Overheads made visible

The simple way to track and manage your ongoing expenses.

Overheads Guide

Understand your true financial position

Do you know how much running your business costs you each week?

Your bills are paid monthly, quarterly or completely at random, so it can be a bit of a nightmare to calculate ahead of time what your true weekly or monthly cost will be, accounting for all your bills, GST, interest and the other ‘surprises’. With Viability, see your paid, pending and upcoming costs instantly. Your overheads costs are distributed across the time they apply, to give you a real picture of your true financial position.

  • Forget nasty surprises
    • Whether we’re expecting them or not, bills can be a bit of a shock. One big quarterly bill can knock you over when the cost hasn’t been distributed evenly throughout the months, as it actually applies. Viability knows what’s coming … and takes that into account for every single one of your figures, meaning you always have a true picture of your position, and can forget the stress of surprises.
  • Take control of your business
    • If you’ve always left overheads to your bookkeeper, or if seeing your P&L at the end of the quarter or year comes as a surprise, it’s time to take control. Viability means the end of complicated overheads management. No spreadsheets, no paper. Just a simple, straightforward way to understand your overhead costs in minutes.


The bills you commit to before you even open your doors to trade.

The cornerstone of profitability

Understanding your overheads is essential for success.

Overheads: the silent assassin of profit

Overheads are often the least understood cost in business, but they’re the most important to get correct from the beginning. Because once you’re operating, it’s hard to change your overheads costs; staffing and purchasing can be tweaked to improve profit, but your rent is set from the day you sign the contract.

To change your profit, change the way you think about profit

Instead of thinking of profit as dependent on revenue, consider it dependent on costs. It’s just another slice of your revenue pie. After all, without profit, there’s really no point in doing business. Just like rent and labour costs, profit needs to come out of your 100% revenue.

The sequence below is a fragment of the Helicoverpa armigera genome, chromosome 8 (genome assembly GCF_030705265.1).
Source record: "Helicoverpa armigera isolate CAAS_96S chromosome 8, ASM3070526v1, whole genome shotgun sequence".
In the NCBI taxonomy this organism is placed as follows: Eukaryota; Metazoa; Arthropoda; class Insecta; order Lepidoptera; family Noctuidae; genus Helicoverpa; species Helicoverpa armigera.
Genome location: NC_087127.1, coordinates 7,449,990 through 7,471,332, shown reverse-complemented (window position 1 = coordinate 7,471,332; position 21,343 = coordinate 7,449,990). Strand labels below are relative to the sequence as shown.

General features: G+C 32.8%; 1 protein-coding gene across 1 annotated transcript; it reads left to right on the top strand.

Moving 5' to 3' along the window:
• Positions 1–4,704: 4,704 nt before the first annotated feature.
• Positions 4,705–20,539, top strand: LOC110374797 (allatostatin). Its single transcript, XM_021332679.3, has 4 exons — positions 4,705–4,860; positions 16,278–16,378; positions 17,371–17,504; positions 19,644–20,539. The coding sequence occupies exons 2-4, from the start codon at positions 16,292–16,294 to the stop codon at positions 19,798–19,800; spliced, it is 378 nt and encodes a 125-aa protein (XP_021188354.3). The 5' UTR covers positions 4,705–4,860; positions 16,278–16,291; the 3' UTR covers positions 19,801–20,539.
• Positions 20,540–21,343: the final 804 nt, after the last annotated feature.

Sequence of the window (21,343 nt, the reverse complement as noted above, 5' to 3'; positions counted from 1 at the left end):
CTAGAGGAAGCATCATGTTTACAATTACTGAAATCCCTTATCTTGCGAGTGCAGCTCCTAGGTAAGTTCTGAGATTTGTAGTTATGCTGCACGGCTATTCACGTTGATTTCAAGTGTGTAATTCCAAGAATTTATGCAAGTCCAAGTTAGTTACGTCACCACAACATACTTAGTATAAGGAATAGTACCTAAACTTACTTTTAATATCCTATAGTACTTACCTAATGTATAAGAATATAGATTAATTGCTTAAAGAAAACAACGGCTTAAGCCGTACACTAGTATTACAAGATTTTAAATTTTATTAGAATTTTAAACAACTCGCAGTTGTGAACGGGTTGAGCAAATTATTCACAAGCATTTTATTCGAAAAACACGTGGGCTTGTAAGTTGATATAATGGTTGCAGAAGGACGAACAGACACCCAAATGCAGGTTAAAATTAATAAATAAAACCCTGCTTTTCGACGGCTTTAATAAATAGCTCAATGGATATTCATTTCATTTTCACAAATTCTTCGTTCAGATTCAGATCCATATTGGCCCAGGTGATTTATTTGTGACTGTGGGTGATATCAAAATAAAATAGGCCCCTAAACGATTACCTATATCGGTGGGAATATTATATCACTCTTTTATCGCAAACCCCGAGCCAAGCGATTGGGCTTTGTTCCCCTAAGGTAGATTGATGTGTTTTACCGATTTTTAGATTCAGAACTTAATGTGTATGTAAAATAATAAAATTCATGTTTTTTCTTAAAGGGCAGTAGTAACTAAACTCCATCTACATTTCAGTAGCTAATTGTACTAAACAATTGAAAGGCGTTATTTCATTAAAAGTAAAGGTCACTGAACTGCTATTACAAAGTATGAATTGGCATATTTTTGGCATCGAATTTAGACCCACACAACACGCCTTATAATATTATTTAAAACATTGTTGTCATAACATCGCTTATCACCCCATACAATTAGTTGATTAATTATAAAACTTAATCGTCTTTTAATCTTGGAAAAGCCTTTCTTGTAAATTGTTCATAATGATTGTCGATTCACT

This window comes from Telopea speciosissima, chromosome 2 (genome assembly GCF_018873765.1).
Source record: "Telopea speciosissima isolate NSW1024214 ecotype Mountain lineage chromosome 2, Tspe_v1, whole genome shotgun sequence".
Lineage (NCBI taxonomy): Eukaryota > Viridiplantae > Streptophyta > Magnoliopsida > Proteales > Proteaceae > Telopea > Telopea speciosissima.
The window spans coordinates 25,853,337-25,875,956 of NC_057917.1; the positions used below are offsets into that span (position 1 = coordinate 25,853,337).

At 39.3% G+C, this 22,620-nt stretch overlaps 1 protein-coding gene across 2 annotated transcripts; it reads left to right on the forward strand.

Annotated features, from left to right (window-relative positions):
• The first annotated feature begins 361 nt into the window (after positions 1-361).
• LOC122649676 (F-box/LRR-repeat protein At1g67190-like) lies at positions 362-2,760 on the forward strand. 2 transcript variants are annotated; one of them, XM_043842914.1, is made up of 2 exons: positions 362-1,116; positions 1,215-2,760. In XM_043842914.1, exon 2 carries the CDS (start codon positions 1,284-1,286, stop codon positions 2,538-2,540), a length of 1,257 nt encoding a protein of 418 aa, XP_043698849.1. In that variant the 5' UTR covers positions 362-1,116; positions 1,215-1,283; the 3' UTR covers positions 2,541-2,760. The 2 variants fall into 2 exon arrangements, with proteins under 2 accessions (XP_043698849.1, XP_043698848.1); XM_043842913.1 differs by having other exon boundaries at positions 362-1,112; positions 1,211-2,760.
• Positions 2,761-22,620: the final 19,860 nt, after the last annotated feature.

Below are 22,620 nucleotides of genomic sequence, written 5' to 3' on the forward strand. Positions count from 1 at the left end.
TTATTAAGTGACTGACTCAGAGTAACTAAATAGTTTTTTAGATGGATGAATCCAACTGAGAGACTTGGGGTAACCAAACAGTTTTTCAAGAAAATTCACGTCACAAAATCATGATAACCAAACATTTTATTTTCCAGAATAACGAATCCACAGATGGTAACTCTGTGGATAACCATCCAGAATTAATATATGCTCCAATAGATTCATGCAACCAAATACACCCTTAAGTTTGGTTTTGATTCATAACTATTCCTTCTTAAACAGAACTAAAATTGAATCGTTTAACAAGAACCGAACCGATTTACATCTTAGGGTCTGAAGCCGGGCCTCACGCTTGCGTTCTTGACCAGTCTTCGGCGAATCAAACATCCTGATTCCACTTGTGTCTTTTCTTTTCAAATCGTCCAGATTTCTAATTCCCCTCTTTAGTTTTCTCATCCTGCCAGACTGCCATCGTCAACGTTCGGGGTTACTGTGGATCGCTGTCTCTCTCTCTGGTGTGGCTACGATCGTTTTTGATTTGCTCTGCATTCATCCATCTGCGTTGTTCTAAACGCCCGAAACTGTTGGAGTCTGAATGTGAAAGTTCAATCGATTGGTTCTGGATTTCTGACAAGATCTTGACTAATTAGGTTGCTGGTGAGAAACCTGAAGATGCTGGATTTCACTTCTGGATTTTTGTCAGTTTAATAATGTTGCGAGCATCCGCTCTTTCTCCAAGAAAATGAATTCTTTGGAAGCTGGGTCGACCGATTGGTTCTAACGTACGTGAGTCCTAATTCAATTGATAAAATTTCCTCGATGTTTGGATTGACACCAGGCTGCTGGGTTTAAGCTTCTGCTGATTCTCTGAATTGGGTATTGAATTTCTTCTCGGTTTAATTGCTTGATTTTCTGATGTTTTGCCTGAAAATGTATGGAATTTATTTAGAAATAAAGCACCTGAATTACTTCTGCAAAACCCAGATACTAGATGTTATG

Feasibility & business success

Once you understand your overhead costs, you find your sustainable business model.

Unfortunately, some businesses are doomed to struggle before they even begin. Sometimes they’ve taken on a rental contract that represents a high percentage of their expected revenue. They need to increase revenue significantly to make money… and we know that’s no easy task.

In the following pie charts, you’ll see what a difference your overheads percentage can make against some average benchmarks for labour and purchasing. As the overheads increase, the profit drops. The only way to keep a healthy profit with high overheads costs is to significantly reduce staff or orders, to far below standard industry benchmarks. And so often that just isn’t plausible.

Revenue: $20,000

Overheads: $3,000

Staff: $6,800

Purchasing: $6,800

Profit: $3,400

With the same revenue, staffing and ordering benchmarks, this site with 15% overheads is looking great.

If they start to cut a little from ordering and staff, their profit could exceed 20%.

Revenue: $20,000

Overheads: $4,000

Staff: $7,000

Purchasing: $6,600

Profit: $2,400

With the same revenue, this site with 20% overheads is still making a sustainable profit of 12%.

By working a little on their roster and purchasing they could do even better, reaching 15 or 17%.